WASHINGTON _ A panel of experts convened by the NationalInstitutes of Health (NIH) concluded that while Genzyme Corp.'senzyme therapy for Gaucher's disease is an unmitigated success, thecost of treatment remains a serious problem. They said thatgovernment-sponsored clinical trials to determine the "lowesteffective initial and maintenance doses" of Ceredase (or the secondgeneration recombinant product, Cerezyme) should be a researchpriority.
In addition, the panel recommended a study of enzyme therapy'spotential as a prophylactic treatment in asymptomatic, enzyme-deficient patients, a clinical indication that could enlarge the potentialmarkets for Genzyme's drug.
Gaucher's disease, a rare inherited enzyme deficiency that afflictsbetween 10,000 to 20,000 Americans, is a potentially lethal disorder.A genetic defect in the enzyme glucocerebrosidase causes anaccumulation of lipids within intracellular structures calledlysosomes, debilitating many patients. Anemia, bone damage, andenlarged livers and spleens are common and some Gaucher'ssufferers sustain severe central nervous system damage.
Genzyme, of Cambridge, Mass. manufactures and markets Ceredaseand Cerezyme for type 1 Gaucher's disease in adults, by far the mostcommon form (type 2 afflicts infants and type 3, juveniles). Bothdrugs are expensive to produce, even though Cerezyme is arecombinant form of the first generation product, Ceredase, whichmust be painstakingly extracted from tons of human placentas.
According to company estimates, only about 2,500 patients in theU.S. are deemed ill enough to need Ceredase or Cerezyme. One yearof therapy can range anywhere from $100,000 to $400,000 perpatient, but the average cost is closer to $145,000.
Controversy over the high price of Ceredase has plagued Genzymesince the drug first hit the market in 1991. Part of the uproar was dueto the fact that NIH scientists initially discovered and tested enzymereplacement therapy while Genzyme later developed it and brought itto market.
The company even took the unusual step of opening its books lastyear during the health care reform battle over drug prices. Thatexercise revealed that Genzyme's pretax margins on Ceredase are 31percent, lower than the pharmaceutical industry's estimated averagepretax margin of 50-plus percent. Nevertheless, the company'saverage margin per patient still chalks up to $45,000 a year.
In an attempt to lower the extraordinary costs to patients and insurers,physicians have experimented with using lower doses of Ceredase.One study published in The New England Journal of Medicine in1992 showed that by changing the schedule of recommended doses,some patients do as well on one-fourth the recommended amount ofdrug.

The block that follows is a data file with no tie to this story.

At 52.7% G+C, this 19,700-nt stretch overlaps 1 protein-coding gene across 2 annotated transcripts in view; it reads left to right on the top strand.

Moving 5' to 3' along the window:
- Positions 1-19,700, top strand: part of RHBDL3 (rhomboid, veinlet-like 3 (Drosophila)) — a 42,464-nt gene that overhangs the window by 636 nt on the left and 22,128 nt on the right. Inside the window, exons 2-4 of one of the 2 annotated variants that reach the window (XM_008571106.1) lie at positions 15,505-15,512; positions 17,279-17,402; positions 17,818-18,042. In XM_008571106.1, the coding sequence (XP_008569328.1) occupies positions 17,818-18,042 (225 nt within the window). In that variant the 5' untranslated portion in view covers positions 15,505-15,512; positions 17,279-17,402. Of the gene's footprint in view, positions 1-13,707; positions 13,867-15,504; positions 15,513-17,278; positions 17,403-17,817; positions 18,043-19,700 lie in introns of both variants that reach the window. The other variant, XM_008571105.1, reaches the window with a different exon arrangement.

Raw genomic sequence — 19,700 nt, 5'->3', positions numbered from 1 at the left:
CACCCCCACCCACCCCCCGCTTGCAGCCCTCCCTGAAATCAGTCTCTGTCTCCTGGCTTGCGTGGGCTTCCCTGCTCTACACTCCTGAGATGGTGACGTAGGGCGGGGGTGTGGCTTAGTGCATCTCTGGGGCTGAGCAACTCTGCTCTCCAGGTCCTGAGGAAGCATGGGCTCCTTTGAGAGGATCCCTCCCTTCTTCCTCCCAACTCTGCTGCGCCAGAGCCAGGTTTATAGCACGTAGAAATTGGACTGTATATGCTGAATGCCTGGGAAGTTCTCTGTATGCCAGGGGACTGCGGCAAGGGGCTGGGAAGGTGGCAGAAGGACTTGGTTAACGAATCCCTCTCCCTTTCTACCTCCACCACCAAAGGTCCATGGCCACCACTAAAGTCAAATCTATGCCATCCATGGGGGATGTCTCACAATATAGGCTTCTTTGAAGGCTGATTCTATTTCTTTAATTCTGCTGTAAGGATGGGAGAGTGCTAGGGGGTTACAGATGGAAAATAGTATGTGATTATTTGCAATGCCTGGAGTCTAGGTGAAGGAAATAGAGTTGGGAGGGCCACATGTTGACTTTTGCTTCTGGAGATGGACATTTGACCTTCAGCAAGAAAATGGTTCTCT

As a result of that study and others, debate about the correct dosage,methods and frequency of administration of enzyme therapy havebeen simmering for years. The NIH panel, composed of specialistsand generalists from the medical and other related scientificdisciplines, as well as a public representative, was given the task ofevaluating the current state of Gaucher's disease therapy, diagnosisand screening efforts.
The panel concluded that widespread genetic screening, either todetect presymptomatic Gaucher's disease patients or carriers of thedisease, is "not appropriate at this time" because the medical value ofidentifying these individuals has not been established. But thehypothesis that enzyme therapy used prophylactically might benefitasymptomatic patients should be tested in clinical trials.
A 20-page "technology assessment statement" written by the panelacknowledged that both high and low dose regimens ofCeredase/Cerezyme have shown efficacy in clinical trials. But thedebate over dosage has been complicated by "the failure to comparedata in an adequate fashion and the diversity of protocols."Apparently, patients vary considerably and unpredictably in theirresponse to therapy, although many seem to benefit from low doseregimens.
"Answering the many questions concerning the management ofGaucher's disease will require a cooperative effort of considerablescale," the panel's report stated. "For this cooperative to have itsintended impact, it will be important that the organizer of this effortbe free of real or perceived bias. The NIH should take the initiativeand foster the establishment of a cooperative group of investigatorsinvolved in the diagnosis and treatment of patients with Gaucher'sdisease."
Further, the panel recommended the establishment of a nationwideclinical data base "independent of any corporate entity" and theinitiation of nationwide controlled clinical trials "free of influencefrom any commercial entity."
Genzyme has long argued that economies of scale (i.e., producinglarger amounts of drug for a larger patient population is cheaper)impact the high price tag of its drugs. NIH panelists agreed. "As aprototype for all rare disease, the plight of the patients withGaucher's disease raises difficult financial and ethical issues, whichwe as a society must address," the panel wrote. n
-- Lisa Piercey Washington Editor
(c) 1997 American Health Consultants. All rights reserved.